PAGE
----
Events in the Middle East reveal with startling clarity a new political landscape. Dangers abound, and even the possibility of a general war. But there is also at least the slim chance for American diplomacy to shape alignments in a way that promotes both international security and a steady flow of oil.
The major new feature in the landscape is the gathering of radical states around the Iran of Ayatollah Khomeini. The ayatollah is a Moslem of the Shiite sect, and his movements have sought to advance the Shiite cause through the rest of Islam. A natural harmony, as a result, exists between Tehran and the Syrian regime of President Hafez Assad. For President Assad and his chief colleagues are members of the Alawite sect, an offshoot of Shiism.
The great majority of Syrians, however, are orthodox, or Sunni Moslems. The Sunnis of Syria have long been in a state of open revolt against the Alawite domination. To reinforce himself at home, President Assad has had to collect allies all over the world. In that spirit, he has entered into partnership with Col. Qaddafi of Libya, signed a friendship treaty with Russia and forged close ties with the Palestine Liberation Organization, and the radical regimes in South Yemen and Algeria.
The second new feature on the landscape is the grouping of moderate Arab states around the Iraqi regime of President Saddam Hussein. Saddam Hussein heads a small clique of Sunni Moslems who rule with an iron fist over a country that is predominantly Shiite in population. To reinforce his internal position, Saddam Hussein has struck alliances with the Sunni leaders of the Arabian peninsula -- notably King Hussein of Jordan and the royal families of Saudi Arabia and Kuwait. As a rallying cry, Saddam Hussein has proclaimed Arab domination over the Persian Gulf.
The third major feature, of course, is the ongoing peace negotiations between Egypt and Israel. Those negotiations neutralize the only two countries in the area with the stomach and the skill to fight a major war. But that accomplishment is threatened by difficulties on the issue of autonomy for the Palestine Arabs living in areas occupied by Israel.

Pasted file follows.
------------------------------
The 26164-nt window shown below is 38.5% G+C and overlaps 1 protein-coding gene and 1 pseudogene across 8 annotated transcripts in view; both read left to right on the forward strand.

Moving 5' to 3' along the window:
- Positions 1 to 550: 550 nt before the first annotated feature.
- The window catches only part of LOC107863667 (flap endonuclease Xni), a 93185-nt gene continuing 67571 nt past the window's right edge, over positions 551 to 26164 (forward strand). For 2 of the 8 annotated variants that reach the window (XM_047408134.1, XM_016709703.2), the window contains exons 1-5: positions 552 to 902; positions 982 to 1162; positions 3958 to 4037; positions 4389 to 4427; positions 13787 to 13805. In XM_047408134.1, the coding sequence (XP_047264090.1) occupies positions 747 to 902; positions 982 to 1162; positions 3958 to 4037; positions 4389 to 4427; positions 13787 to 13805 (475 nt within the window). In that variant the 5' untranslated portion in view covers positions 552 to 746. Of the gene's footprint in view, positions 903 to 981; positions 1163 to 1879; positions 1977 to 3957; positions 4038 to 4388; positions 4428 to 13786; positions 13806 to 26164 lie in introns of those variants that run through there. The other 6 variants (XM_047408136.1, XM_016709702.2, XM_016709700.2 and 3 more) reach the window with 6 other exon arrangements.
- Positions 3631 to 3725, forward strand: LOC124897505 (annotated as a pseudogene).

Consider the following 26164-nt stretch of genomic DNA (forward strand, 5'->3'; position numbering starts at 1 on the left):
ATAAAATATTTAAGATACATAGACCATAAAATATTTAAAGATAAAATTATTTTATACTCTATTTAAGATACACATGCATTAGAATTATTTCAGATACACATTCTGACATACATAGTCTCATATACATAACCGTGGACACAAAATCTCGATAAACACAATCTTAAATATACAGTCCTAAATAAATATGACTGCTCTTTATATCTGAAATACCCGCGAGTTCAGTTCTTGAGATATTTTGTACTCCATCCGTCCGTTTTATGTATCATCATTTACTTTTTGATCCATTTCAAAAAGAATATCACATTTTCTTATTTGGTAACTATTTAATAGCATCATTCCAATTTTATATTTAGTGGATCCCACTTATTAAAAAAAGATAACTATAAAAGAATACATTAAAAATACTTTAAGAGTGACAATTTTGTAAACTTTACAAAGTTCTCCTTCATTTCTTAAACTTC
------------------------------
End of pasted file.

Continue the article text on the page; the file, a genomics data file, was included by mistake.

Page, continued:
Out of this caldron of political, religious and international rivalry there has already been brewed one war. Iraq attacked Iran in September in order to assert domination of the Gulf. The fighting continues, and could easily spread.
Military aid is being furnished to Iraq by Jordan, Kuwait and Saudi Arabia. The Iranians have twice launched air strikes against border posts in Kuwait. Random shots at the oil fields of the Iranian peninsula, or the sea lanes through which the oil passes, could follow. That would engage the United States -- and probably Russia.
Diplomatically, there has also been Arab aid to Iraq. An Arab summit meeting was organized in Jordan by King Hussein last week with an eye toward isolating Syria as the Arab country that stabbed Iraq in the back. When the Syrians failed to stop the meeting by verbal protest, they mobilized troops on the Jordanian frontier and accused King Hussein of stirring up the internal opposition to the Assad regime. Although the immediate quarrel has been smoothed over, border tension is certain to persist, and incidents could occur.
Amidst all these undoubted dangers, however, there can be traced a path to safety. The starting point is the Egyptian-Israeli peace treaty. It has, so far at least, been the main stopper in the Middle East -- the reason the Persian Gulf war has not spread. So the U.S. interest is to push the peace-making process and protect it against would-be saboteurs.
At the same time, this country needs to reaffirm its commitment to the defense of the Saudi oil fields. That means a purposeful buildup of American forces in the area with an eye toward a major presence. The final, hard step is to link the Egyptian-Israeli peace process with the defense of the Arabian peninsula. One possibility is to draw King Hussein into the Palestine autonomy talks. But the prior condition for that, and the principal American diplomatic objective now, is a rapprochement between Egypt and Saudi Arabia. For once that were achieved, there would be both the minimization of danger to security and an assurance of oil flow.
Following that path to safety is exceedingly difficult. Delicate diplomacy is required to bring Cairo and Riyadh back together. Great skill must be exercised in handling Iran and the hostages without tipping against Iraq and the Saudis. Even then, the strategy may not work. But the present risks are so serious, and the payoff for success so great, that a major effort is justified.